This explanation of schizophrenia suggests that a predisposition to developing schizophrenia is heritable, meaning that it can be passed from parent to offspring via genes, which are the units of heredity which determine certain biological characteristics.
Genes are carried on chromosomes and research has suggested that there are as many as 700 genes which are linked to schizophrenia; so far 13 chromosomes have been linked to schizophrenia but much interest revolves around chromosomes 13 and 6.
Genes, such as COMT and DISC1, which responsible for the regulation of neurochemicals such as dopamine and GABA are most commonly linked to schizophrenia.
For example, deletion of a specific part of chromosome 22, containing around 30-40 genes, causes DiGeorge syndrome where as many as 1 in 4 people with the condition develop schizophrenia; this may be because this region houses the ‘COMT’ gene which codes for the enzyme (catechol-O-methyltransferase) which breaks down dopamine. Deletion of this gene could, therefore, lead to hyperdopaminergia and potentially cause positive symptoms such as hallucinations and delusions.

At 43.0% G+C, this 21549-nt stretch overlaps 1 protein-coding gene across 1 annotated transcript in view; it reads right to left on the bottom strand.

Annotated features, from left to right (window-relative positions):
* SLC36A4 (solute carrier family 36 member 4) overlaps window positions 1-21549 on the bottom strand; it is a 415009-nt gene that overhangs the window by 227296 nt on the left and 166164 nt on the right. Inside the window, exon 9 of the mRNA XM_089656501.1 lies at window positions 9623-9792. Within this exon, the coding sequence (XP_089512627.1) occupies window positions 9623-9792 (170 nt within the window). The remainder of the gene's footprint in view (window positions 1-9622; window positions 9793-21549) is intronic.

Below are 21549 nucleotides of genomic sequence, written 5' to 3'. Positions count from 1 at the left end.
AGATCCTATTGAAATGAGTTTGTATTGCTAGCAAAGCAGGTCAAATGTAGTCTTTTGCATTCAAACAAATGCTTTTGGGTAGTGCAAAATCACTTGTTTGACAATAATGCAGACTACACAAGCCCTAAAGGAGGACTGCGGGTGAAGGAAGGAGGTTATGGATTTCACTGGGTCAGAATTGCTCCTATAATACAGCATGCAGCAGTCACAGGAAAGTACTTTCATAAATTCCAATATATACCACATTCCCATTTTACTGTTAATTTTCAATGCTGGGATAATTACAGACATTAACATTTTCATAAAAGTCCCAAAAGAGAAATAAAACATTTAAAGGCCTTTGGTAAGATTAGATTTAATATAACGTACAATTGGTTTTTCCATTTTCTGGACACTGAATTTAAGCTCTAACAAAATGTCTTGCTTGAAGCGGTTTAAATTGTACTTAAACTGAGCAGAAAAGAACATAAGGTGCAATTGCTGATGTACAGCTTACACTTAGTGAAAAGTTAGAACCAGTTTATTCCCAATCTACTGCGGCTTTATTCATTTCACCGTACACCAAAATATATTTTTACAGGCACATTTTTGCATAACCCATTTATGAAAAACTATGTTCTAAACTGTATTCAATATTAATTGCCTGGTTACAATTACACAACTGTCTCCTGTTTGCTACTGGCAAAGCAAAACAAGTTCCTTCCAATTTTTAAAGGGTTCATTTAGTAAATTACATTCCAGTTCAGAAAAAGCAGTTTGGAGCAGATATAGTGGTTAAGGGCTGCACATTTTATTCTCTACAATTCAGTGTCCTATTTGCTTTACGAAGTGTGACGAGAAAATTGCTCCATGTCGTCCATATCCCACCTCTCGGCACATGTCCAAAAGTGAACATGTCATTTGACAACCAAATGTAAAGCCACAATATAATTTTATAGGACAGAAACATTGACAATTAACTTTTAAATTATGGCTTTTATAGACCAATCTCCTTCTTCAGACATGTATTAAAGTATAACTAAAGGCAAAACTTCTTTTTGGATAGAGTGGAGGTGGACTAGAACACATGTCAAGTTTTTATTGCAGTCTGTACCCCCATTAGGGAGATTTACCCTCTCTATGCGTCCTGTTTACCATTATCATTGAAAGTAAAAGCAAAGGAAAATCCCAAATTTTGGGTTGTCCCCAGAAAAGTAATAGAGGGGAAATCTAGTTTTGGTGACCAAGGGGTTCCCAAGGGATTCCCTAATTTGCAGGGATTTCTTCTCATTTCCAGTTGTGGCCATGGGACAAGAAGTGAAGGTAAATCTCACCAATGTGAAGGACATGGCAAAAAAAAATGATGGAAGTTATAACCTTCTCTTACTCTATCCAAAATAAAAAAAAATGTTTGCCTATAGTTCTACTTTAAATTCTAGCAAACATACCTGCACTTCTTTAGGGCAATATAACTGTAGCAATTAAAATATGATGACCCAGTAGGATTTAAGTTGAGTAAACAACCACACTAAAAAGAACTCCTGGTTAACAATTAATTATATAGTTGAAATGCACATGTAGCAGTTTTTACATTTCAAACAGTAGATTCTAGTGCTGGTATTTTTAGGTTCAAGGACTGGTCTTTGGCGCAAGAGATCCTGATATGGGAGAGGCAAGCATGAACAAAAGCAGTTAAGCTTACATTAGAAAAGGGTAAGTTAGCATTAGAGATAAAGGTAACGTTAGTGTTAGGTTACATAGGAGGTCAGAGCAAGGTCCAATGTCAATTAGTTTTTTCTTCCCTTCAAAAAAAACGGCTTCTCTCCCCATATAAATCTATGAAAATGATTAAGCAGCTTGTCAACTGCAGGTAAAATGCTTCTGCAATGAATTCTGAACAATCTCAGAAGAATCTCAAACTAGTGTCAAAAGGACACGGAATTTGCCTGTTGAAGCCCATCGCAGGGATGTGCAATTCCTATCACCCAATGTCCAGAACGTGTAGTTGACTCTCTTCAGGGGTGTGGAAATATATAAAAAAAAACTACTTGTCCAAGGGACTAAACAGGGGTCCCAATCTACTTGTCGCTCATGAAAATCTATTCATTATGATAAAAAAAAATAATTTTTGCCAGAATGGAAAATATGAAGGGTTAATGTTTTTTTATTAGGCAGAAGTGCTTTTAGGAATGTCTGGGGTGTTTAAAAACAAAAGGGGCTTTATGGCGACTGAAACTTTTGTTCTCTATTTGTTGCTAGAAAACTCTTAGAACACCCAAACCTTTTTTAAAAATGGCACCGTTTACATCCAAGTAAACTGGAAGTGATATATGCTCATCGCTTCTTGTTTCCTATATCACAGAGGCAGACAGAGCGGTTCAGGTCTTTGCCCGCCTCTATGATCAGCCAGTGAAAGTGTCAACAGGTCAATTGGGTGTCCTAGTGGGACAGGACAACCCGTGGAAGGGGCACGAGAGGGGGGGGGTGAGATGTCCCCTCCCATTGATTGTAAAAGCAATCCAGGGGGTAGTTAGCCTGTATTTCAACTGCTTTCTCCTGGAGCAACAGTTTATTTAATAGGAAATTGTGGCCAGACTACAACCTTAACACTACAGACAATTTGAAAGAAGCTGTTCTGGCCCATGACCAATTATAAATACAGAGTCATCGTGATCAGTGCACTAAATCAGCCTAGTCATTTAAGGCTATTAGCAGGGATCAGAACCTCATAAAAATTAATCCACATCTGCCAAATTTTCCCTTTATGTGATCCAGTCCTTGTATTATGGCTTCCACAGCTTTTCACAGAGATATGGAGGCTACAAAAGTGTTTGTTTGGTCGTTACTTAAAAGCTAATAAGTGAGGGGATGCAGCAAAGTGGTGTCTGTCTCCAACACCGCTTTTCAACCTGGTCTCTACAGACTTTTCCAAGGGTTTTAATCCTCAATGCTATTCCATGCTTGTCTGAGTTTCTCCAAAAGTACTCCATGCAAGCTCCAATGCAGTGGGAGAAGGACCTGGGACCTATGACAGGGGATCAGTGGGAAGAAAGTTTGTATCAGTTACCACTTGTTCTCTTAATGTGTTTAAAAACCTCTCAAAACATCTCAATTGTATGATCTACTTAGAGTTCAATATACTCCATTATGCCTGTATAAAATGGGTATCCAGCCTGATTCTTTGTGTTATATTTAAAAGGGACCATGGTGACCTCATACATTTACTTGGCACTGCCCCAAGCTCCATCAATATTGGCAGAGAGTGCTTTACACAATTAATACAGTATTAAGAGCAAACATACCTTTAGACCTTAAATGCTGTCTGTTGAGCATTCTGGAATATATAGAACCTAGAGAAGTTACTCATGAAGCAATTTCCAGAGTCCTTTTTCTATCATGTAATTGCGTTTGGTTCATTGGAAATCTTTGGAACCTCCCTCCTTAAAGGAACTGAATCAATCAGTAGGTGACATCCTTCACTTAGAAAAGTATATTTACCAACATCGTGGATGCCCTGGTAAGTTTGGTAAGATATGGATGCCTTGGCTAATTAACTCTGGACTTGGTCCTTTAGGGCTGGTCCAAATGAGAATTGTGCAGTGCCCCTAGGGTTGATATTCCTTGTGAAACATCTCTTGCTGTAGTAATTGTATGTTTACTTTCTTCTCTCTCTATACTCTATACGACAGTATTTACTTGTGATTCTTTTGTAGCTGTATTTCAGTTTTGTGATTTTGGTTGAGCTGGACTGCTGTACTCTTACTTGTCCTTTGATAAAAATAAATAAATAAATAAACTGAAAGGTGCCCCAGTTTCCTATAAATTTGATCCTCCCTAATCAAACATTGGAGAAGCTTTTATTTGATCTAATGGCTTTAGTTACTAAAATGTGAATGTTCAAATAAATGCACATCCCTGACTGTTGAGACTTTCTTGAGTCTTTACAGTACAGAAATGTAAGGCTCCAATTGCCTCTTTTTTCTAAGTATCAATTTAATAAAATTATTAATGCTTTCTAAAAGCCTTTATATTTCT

Similarly, people with an abnormality to the DISC1 gene, which regulates levels of GABA, are also more likely to develop schizophrenia than people without this abnormality; the interaction between glutamate, GABA and dopamine in regions such as the limbic system have also been linked to the development of schizophrenia.